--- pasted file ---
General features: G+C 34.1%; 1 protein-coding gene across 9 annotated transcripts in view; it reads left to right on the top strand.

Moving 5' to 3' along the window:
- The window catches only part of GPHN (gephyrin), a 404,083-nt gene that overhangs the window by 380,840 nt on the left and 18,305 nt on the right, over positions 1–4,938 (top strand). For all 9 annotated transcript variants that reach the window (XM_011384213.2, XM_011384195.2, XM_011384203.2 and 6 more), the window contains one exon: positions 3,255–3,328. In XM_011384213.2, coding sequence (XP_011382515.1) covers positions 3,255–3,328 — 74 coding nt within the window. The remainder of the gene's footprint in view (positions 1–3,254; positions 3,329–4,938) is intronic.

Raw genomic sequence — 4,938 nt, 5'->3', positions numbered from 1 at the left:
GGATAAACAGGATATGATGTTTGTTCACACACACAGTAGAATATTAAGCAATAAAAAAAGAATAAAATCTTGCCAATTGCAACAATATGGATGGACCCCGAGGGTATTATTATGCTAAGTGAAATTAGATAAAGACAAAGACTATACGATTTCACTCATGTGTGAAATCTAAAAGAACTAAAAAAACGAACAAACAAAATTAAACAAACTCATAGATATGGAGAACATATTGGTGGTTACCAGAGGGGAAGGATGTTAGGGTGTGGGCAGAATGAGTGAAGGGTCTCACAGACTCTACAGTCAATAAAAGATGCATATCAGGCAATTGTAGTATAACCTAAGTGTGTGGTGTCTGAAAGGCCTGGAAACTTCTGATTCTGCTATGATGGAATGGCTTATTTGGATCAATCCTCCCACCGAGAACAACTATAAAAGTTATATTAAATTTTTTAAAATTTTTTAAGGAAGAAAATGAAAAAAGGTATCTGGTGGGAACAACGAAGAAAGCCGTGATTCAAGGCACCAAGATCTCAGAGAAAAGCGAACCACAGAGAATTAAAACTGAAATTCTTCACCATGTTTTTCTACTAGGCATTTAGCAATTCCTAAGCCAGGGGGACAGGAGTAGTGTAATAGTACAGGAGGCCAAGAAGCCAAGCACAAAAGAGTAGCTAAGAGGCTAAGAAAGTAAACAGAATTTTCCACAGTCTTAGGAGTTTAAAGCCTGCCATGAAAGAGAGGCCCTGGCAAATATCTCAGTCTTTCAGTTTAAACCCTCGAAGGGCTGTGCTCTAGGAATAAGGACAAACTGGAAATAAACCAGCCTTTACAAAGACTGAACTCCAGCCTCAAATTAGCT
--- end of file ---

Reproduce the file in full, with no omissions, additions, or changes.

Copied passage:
General features: G+C 34.1%; 1 protein-coding gene across 9 annotated transcripts in view; it reads left to right on the top strand.

Moving 5' to 3' along the window:
- The window catches only part of GPHN (gephyrin), a 404,083-nt gene that overhangs the window by 380,840 nt on the left and 18,305 nt on the right, over positions 1–4,938 (top strand). For all 9 annotated transcript variants that reach the window (XM_011384213.2, XM_011384195.2, XM_011384203.2 and 6 more), the window contains one exon: positions 3,255–3,328. In XM_011384213.2, coding sequence (XP_011382515.1) covers positions 3,255–3,328 — 74 coding nt within the window. The remainder of the gene's footprint in view (positions 1–3,254; positions 3,329–4,938) is intronic.

Raw genomic sequence — 4,938 nt, 5'->3', positions numbered from 1 at the left:
GGATAAACAGGATATGATGTTTGTTCACACACACAGTAGAATATTAAGCAATAAAAAAAGAATAAAATCTTGCCAATTGCAACAATATGGATGGACCCCGAGGGTATTATTATGCTAAGTGAAATTAGATAAAGACAAAGACTATACGATTTCACTCATGTGTGAAATCTAAAAGAACTAAAAAAACGAACAAACAAAATTAAACAAACTCATAGATATGGAGAACATATTGGTGGTTACCAGAGGGGAAGGATGTTAGGGTGTGGGCAGAATGAGTGAAGGGTCTCACAGACTCTACAGTCAATAAAAGATGCATATCAGGCAATTGTAGTATAACCTAAGTGTGTGGTGTCTGAAAGGCCTGGAAACTTCTGATTCTGCTATGATGGAATGGCTTATTTGGATCAATCCTCCCACCGAGAACAACTATAAAAGTTATATTAAATTTTTTAAAATTTTTTAAGGAAGAAAATGAAAAAAGGTATCTGGTGGGAACAACGAAGAAAGCCGTGATTCAAGGCACCAAGATCTCAGAGAAAAGCGAACCACAGAGAATTAAAACTGAAATTCTTCACCATGTTTTTCTACTAGGCATTTAGCAATTCCTAAGCCAGGGGGACAGGAGTAGTGTAATAGTACAGGAGGCCAAGAAGCCAAGCACAAAAGAGTAGCTAAGAGGCTAAGAAAGTAAACAGAATTTTCCACAGTCTTAGGAGTTTAAAGCCTGCCATGAAAGAGAGGCCCTGGCAAATATCTCAGTCTTTCAGTTTAAACCCTCGAAGGGCTGTGCTCTAGGAATAAGGACAAACTGGAAATAAACCAGCCTTTACAAAGACTGAACTCCAGCCTCAAATTAGCT